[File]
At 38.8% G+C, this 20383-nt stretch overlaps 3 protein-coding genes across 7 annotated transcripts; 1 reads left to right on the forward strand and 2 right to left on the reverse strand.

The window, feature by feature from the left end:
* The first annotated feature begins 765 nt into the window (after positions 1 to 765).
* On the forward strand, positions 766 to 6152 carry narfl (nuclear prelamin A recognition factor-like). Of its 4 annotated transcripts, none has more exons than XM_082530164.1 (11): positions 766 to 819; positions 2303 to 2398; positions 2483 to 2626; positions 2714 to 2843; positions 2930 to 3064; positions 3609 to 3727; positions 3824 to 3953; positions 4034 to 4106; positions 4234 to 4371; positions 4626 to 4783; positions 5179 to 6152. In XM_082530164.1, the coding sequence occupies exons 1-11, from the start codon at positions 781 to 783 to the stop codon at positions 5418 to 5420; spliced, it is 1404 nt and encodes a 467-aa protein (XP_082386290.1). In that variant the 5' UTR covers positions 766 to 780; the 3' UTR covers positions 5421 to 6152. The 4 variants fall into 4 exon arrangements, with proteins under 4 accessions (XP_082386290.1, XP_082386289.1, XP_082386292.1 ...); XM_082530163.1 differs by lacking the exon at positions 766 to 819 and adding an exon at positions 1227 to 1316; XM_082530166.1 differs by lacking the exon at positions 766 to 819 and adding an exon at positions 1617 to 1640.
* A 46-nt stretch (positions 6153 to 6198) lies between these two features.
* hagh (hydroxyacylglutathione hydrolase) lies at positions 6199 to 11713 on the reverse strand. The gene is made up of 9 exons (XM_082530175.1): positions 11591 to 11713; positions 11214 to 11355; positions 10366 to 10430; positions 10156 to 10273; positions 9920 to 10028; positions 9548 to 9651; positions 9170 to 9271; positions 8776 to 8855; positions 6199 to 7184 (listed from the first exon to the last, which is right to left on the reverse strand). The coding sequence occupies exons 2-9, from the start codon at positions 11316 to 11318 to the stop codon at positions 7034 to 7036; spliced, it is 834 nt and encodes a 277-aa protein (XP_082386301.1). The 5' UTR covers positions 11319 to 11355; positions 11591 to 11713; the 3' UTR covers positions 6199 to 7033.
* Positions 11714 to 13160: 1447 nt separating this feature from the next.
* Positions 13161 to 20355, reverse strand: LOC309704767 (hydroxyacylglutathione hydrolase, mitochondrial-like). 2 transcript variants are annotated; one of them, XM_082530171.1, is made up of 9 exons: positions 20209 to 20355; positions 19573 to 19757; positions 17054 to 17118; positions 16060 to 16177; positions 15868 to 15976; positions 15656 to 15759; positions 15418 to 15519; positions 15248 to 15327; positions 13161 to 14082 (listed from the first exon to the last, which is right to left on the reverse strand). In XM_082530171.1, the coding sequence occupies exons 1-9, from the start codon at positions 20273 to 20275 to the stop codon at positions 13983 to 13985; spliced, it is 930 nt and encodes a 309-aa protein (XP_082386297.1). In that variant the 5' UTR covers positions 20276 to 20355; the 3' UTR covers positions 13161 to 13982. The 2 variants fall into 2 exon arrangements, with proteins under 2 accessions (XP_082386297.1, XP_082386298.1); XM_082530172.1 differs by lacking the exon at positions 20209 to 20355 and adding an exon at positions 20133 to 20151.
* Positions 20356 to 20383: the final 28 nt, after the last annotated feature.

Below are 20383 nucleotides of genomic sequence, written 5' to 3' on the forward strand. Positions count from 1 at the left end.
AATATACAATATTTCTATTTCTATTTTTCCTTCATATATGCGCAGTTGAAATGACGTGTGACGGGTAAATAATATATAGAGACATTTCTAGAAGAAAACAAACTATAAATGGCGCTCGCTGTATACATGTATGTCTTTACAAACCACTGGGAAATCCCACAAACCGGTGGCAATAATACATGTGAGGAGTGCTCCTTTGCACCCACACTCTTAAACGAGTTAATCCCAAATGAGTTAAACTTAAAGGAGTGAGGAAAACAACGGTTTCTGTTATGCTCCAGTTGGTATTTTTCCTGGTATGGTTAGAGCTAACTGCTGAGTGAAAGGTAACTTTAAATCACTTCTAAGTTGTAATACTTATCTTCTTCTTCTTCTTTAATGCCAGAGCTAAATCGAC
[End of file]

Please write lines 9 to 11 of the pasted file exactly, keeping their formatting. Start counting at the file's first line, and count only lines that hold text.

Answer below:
* Positions 20356 to 20383: the final 28 nt, after the last annotated feature.

Below are 20383 nucleotides of genomic sequence, written 5' to 3' on the forward strand. Positions count from 1 at the left end.
AATATACAATATTTCTATTTCTATTTTTCCTTCATATATGCGCAGTTGAAATGACGTGTGACGGGTAAATAATATATAGAGACATTTCTAGAAGAAAACAAACTATAAATGGCGCTCGCTGTATACATGTATGTCTTTACAAACCACTGGGAAATCCCACAAACCGGTGGCAATAATACATGTGAGGAGTGCTCCTTTGCACCCACACTCTTAAACGAGTTAATCCCAAATGAGTTAAACTTAAAGGAGTGAGGAAAACAACGGTTTCTGTTATGCTCCAGTTGGTATTTTTCCTGGTATGGTTAGAGCTAACTGCTGAGTGAAAGGTAACTTTAAATCACTTCTAAGTTGTAATACTTATCTTCTTCTTCTTCTTTAATGCCAGAGCTAAATCGAC